I'd have to look at a world map of the Eocene before answering that one. It's very easy to fall into the 'Forest Moon of Endor' trap and assume that an entire planet only has one climatic zone - though a quick check suggests a variety of types in the Eocene which certainly had a lot of forests of different types. It's hard to be very certain as a lot of the articles I'm trying to look at are ones you have to subscribe to. There seems to be a scarcity of Eocene remains in present-day tropical Africa, so it's harder to work out what was there.
One site talks of forests north and south of latitude 15, but not of the bit inbetween (which is a pretty broad swathe of land.) they may have been forested, we simply have no way of telling.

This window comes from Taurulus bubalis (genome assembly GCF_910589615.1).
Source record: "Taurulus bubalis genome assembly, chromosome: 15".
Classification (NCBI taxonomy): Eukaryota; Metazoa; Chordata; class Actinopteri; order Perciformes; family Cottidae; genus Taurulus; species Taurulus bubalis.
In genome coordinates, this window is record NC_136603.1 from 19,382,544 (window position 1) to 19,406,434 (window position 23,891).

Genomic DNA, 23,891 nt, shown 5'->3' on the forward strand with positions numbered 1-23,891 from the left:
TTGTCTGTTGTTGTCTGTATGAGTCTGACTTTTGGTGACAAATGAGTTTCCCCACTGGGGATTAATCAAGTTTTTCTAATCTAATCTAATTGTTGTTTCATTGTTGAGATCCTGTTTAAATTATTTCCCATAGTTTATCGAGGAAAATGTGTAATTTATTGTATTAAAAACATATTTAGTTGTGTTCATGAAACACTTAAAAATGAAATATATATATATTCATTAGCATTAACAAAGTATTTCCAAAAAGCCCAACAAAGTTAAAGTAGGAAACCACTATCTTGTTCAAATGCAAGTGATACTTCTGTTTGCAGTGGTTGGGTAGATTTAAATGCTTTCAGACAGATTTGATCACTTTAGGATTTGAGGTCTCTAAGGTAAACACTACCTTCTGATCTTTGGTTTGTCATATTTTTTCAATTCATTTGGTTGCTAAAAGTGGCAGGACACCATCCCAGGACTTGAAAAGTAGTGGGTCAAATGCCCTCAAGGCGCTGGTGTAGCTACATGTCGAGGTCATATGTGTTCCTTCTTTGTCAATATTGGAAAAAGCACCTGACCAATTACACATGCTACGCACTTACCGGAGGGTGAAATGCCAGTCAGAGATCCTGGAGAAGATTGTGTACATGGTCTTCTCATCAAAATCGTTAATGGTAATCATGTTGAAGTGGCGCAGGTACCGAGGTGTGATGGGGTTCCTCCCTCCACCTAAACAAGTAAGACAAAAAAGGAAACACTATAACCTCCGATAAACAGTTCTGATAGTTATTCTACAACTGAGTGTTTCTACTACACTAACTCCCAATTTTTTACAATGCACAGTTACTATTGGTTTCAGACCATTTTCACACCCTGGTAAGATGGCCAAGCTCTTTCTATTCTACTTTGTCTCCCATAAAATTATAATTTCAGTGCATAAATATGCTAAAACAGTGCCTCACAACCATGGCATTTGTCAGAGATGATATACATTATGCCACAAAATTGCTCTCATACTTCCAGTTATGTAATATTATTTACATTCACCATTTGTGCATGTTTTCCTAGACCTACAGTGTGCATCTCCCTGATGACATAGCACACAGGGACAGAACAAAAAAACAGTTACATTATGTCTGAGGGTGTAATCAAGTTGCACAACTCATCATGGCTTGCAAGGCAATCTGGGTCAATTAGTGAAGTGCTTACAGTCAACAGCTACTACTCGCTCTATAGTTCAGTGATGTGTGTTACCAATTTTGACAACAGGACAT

Ocean currents were different during that period (Wikipedia) and that had an impact on the way heat was transferred around the globe. Also, ocean circulation patterns have a bit impact on rainfall distribution.
may have hit the nail on the head when he commented to me that there aren't projected to be any forests because we'll have cut them all down. At the present rate of deforestation that's pretty easy to believe.
One problem is that the situation is only comparable to a degree. Change in the Eocene was rapid in geological terms, but nothing remotely comparable to the rate of change we're getting now.
I'm trying to find more articles to compare the Eocene situation with the present, but am drawing a pretty miserable blank at the moment.
Glacial retreat is a big part of the current problem for countries like India. Once the Himalayan glaciers are gone, the meltwater that feeds rivers like the Ganges throughout the year will become a short seasonal flood. That's clearly a disaster for agriculture. (dams may help, but they in turn lose land for agriculture and can create problems of other kinds, especially in earthquake zones).
I know what you mean about friends. I'm a conservationist because I like people.